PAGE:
The Song of Boromir was originally written on the back of a student essay. Tolkien apparently did this often, using scraps of college papers and bluebooks to jot notes and chapter sections. Because those essays are dated or because student records show when a certain student was enrolled in Tolkien’s course, these scrap papers have become a key clue to help scholars determine more closely how the content of the book came together over those 17 years. His detailed notes on the break-out and explanation of “Hobbit Long Measures” were written on the back of an Oxford café menu card.

Galley Proofs

The Fellowship of the Ring (cover original)A galley proof is typically a rough proof sent by the publisher to make sure things are laid out correctly on the pages prior to final printing. Marquette has several galleys from The Lord of the Rings and, on one, Tolkien had taped a hand-written addition to describe the manner of Saruman’s death.

Synoptic Timelines

Those of you who are writers have probably seen or heard of J.K. Rowling and other authors using timelines like these to keep character movements and dates straight.

I use something similar…and apparently, so did Tolkien! His included dates, notes about the travels of various members of the Fellowship, and moon phases, as well as calendar comparisons for the cultures within his fictional world. I loved seeing him apply the same techniques writers are using today. If something works, right?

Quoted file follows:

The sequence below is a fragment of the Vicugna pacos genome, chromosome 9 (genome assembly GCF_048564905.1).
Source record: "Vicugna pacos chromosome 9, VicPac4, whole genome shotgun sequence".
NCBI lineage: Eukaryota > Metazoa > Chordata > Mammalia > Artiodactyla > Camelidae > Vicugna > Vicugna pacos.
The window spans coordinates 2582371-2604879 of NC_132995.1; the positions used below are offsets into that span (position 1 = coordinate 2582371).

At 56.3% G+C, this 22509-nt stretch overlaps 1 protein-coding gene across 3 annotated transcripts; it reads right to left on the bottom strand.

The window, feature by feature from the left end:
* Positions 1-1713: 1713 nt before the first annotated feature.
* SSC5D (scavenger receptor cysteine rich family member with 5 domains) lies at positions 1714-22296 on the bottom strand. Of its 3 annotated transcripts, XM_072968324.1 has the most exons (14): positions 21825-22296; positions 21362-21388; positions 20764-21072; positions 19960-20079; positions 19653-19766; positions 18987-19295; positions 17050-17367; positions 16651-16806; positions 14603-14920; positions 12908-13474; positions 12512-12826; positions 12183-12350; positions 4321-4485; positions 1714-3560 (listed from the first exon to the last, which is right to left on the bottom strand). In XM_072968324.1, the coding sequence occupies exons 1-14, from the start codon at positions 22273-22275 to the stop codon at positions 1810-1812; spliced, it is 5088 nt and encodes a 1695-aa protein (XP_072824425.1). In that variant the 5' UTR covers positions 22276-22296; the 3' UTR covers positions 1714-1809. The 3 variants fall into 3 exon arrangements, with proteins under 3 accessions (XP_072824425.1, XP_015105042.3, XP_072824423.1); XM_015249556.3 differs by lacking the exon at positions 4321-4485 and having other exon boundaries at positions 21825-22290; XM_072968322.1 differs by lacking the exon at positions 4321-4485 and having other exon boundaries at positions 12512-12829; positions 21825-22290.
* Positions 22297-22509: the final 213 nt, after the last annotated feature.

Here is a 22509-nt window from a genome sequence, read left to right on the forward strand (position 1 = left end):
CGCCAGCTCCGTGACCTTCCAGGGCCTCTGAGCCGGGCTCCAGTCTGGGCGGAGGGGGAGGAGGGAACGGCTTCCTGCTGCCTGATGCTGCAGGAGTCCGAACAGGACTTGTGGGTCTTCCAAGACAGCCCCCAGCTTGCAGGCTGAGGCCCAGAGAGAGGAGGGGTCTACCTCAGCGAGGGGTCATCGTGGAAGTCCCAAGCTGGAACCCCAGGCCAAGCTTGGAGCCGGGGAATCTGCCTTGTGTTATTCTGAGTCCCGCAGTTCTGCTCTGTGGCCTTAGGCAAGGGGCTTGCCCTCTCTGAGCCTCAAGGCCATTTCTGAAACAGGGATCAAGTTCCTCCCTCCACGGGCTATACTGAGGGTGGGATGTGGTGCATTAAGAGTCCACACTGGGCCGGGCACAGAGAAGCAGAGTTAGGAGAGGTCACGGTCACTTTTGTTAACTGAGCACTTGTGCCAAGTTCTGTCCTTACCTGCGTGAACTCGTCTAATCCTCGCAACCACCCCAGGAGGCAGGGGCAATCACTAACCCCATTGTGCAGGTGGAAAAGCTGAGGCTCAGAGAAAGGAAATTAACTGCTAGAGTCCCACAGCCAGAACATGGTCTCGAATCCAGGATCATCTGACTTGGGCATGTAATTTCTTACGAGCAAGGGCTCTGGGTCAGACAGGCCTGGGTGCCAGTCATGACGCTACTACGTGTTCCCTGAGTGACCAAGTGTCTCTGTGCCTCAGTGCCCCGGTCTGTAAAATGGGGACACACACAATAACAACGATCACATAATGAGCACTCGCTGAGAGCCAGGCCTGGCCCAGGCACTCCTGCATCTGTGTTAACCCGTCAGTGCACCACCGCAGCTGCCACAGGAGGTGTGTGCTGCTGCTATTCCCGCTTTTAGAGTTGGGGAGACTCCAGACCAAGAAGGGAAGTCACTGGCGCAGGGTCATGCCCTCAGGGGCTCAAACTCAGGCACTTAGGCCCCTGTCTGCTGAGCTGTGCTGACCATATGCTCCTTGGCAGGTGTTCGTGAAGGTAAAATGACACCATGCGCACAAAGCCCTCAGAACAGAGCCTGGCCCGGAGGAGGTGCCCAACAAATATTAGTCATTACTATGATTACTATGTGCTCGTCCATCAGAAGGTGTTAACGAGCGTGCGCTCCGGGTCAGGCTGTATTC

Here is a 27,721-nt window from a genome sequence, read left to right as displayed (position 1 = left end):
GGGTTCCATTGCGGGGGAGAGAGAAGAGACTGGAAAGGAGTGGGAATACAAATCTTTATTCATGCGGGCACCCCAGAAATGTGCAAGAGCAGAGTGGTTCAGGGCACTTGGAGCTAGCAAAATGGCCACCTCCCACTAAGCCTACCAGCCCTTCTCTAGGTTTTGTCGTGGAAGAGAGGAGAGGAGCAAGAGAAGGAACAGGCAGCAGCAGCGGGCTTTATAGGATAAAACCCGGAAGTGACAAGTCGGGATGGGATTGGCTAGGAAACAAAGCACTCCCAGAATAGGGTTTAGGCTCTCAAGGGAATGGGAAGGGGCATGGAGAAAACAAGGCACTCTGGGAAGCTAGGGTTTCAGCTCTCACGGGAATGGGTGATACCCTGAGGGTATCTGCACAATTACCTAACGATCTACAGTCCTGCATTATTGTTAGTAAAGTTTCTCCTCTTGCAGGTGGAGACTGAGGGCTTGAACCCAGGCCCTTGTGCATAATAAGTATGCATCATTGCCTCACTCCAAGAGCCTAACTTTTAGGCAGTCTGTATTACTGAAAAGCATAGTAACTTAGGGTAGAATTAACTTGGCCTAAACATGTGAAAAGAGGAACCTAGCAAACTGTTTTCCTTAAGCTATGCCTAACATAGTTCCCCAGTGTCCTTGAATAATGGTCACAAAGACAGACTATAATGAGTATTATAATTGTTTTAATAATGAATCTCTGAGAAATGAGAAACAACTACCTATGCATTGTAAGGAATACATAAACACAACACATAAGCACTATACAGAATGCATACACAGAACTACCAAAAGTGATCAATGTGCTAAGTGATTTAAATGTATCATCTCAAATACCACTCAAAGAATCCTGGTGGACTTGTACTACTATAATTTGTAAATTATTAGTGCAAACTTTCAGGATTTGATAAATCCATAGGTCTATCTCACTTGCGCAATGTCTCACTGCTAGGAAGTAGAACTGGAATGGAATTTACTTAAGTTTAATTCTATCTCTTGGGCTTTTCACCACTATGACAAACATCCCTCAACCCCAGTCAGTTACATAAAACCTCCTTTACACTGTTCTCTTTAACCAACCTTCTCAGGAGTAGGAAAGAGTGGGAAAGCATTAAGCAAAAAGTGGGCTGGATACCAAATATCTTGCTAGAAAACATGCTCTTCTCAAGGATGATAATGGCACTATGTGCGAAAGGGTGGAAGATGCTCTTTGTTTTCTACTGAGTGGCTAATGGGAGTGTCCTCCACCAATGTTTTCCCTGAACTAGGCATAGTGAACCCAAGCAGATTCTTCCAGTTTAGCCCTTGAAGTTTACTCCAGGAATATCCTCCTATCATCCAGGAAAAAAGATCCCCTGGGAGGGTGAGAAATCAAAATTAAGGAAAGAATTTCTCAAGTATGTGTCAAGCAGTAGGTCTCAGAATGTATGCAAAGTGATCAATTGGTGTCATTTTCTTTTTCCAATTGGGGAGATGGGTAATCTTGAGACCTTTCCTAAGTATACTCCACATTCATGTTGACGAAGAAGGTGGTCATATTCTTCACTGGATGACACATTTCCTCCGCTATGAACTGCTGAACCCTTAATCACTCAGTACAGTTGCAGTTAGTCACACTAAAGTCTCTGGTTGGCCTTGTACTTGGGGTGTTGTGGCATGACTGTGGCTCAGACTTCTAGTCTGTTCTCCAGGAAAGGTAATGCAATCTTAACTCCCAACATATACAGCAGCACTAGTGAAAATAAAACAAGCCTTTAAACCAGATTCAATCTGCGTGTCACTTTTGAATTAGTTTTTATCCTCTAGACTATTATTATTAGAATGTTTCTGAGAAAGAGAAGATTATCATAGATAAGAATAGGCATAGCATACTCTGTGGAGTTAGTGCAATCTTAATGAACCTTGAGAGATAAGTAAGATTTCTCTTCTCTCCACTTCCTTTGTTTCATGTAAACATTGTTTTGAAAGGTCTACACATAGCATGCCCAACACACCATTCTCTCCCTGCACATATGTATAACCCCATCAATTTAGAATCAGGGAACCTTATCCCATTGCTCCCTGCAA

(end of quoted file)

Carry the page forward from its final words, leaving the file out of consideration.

Outline by JK Rowling

The timelines also led to another fun story. Remember how I mentioned that Tolkien often wrote on the back of old school papers? Well, while figuring out his traveling calendar, he tracked phases of the moon on the back of an air raid warden report. Small details like that serve as a reminder that Tolkien, C.S. Lewis and others did their work amidst the chaos of World War II.

So that’s it, in a slightly long nutshell. Because the estate still owns the copyright, no photos or quotations from pre-published works are allowed. I want to thank Bill Fliss for his fantastic explanation of the collection. It is absolutely an indescribable one-of-a-kind experience to see this breadth of Tolkien’s work in one place, and if you’re ever in the Wisconsin-area, I highly recommend it.

You can find more details on the public showings schedule here.

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2 Comments

  1. Wow. I so wish I could see all of that one day. It’s nice to know that it’s actually on my side of the ocean, too. That makes it infinitely more likely to happen!

    Thanks for sharing your experience! It was a definite joy to read – and to see that any of us fantasy writers really aren’t so different from Tolkien.